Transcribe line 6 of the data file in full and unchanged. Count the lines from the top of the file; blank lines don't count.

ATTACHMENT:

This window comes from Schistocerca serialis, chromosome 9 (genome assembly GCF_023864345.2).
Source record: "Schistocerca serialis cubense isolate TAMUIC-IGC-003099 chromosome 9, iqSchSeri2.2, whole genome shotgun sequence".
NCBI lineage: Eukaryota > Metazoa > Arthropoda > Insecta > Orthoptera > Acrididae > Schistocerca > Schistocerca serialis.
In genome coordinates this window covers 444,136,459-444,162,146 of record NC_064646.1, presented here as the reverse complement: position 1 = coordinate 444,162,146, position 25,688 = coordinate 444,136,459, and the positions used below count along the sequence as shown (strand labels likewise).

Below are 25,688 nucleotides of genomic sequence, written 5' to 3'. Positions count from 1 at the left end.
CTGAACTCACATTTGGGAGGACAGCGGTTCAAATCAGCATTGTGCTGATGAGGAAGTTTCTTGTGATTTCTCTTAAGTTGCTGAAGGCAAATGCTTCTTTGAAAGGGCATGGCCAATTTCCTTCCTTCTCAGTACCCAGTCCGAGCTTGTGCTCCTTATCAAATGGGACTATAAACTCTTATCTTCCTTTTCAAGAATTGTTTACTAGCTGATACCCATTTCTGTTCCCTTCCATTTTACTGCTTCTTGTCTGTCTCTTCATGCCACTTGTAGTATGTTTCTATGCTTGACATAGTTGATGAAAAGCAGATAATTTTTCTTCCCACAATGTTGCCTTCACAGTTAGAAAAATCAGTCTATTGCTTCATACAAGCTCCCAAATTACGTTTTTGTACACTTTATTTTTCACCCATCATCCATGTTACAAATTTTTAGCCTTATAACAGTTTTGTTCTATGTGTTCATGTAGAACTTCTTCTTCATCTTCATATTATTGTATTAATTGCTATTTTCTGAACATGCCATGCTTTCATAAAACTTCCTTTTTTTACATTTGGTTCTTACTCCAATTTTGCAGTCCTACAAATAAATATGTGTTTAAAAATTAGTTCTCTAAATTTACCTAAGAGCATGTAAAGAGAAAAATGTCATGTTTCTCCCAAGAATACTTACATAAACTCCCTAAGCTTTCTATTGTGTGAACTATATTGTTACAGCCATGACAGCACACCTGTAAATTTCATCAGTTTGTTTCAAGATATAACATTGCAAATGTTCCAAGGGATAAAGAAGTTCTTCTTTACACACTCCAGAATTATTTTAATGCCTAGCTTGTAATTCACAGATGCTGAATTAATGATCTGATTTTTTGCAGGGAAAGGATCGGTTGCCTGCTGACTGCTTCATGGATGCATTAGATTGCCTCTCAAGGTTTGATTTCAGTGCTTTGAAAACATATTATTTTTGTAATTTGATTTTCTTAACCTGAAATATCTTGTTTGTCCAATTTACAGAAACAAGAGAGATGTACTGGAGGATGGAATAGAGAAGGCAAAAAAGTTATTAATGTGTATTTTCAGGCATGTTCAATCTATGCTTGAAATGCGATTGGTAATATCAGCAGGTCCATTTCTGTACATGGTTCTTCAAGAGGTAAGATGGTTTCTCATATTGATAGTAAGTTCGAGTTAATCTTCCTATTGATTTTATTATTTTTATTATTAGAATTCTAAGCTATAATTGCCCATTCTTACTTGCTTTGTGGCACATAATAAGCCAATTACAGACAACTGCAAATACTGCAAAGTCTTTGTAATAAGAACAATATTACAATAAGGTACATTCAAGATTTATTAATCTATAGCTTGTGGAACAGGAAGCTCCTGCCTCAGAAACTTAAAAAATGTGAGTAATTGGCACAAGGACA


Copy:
CTGAACTCACATTTGGGAGGACAGCGGTTCAAATCAGCATTGTGCTGATGAGGAAGTTTCTTGTGATTTCTCTTAAGTTGCTGAAGGCAAATGCTTCTTTGAAAGGGCATGGCCAATTTCCTTCCTTCTCAGTACCCAGTCCGAGCTTGTGCTCCTTATCAAATGGGACTATAAACTCTTATCTTCCTTTTCAAGAATTGTTTACTAGCTGATACCCATTTCTGTTCCCTTCCATTTTACTGCTTCTTGTCTGTCTCTTCATGCCACTTGTAGTATGTTTCTATGCTTGACATAGTTGATGAAAAGCAGATAATTTTTCTTCCCACAATGTTGCCTTCACAGTTAGAAAAATCAGTCTATTGCTTCATACAAGCTCCCAAATTACGTTTTTGTACACTTTATTTTTCACCCATCATCCATGTTACAAATTTTTAGCCTTATAACAGTTTTGTTCTATGTGTTCATGTAGAACTTCTTCTTCATCTTCATATTATTGTATTAATTGCTATTTTCTGAACATGCCATGCTTTCATAAAACTTCCTTTTTTTACATTTGGTTCTTACTCCAATTTTGCAGTCCTACAAATAAATATGTGTTTAAAAATTAGTTCTCTAAATTTACCTAAGAGCATGTAAAGAGAAAAATGTCATGTTTCTCCCAAGAATACTTACATAAACTCCCTAAGCTTTCTATTGTGTGAACTATATTGTTACAGCCATGACAGCACACCTGTAAATTTCATCAGTTTGTTTCAAGATATAACATTGCAAATGTTCCAAGGGATAAAGAAGTTCTTCTTTACACACTCCAGAATTATTTTAATGCCTAGCTTGTAATTCACAGATGCTGAATTAATGATCTGATTTTTTGCAGGGAAAGGATCGGTTGCCTGCTGACTGCTTCATGGATGCATTAGATTGCCTCTCAAGGTTTGATTTCAGTGCTTTGAAAACATATTATTTTTGTAATTTGATTTTCTTAACCTGAAATATCTTGTTTGTCCAATTTACAGAAACAAGAGAGATGTACTGGAGGATGGAATAGAGAAGGCAAAAAAGTTATTAATGTGTATTTTCAGGCATGTTCAATCTATGCTTGAAATGCGATTGGTAATATCAGCAGGTCCATTTCTGTACATGGTTCTTCAAGAGGTAAGATGGTTTCTCATATTGATAGTAAGTTCGAGTTAATCTTCCTATTGATTTTATTATTTTTATTATTAGAATTCTAAGCTATAATTGCCCATTCTTACTTGCTTTGTGGCACATAATAAGCCAATTACAGACAACTGCAAATACTGCAAAGTCTTTGTAATAAGAACAATATTACAATAAGGTACATTCAAGATTTATTAATCTATAGCTTGTGGAACAGGAAGCTCCTGCCTCAGAAACTTAAAAAATGTGAGTAATTGGCACAAGGACA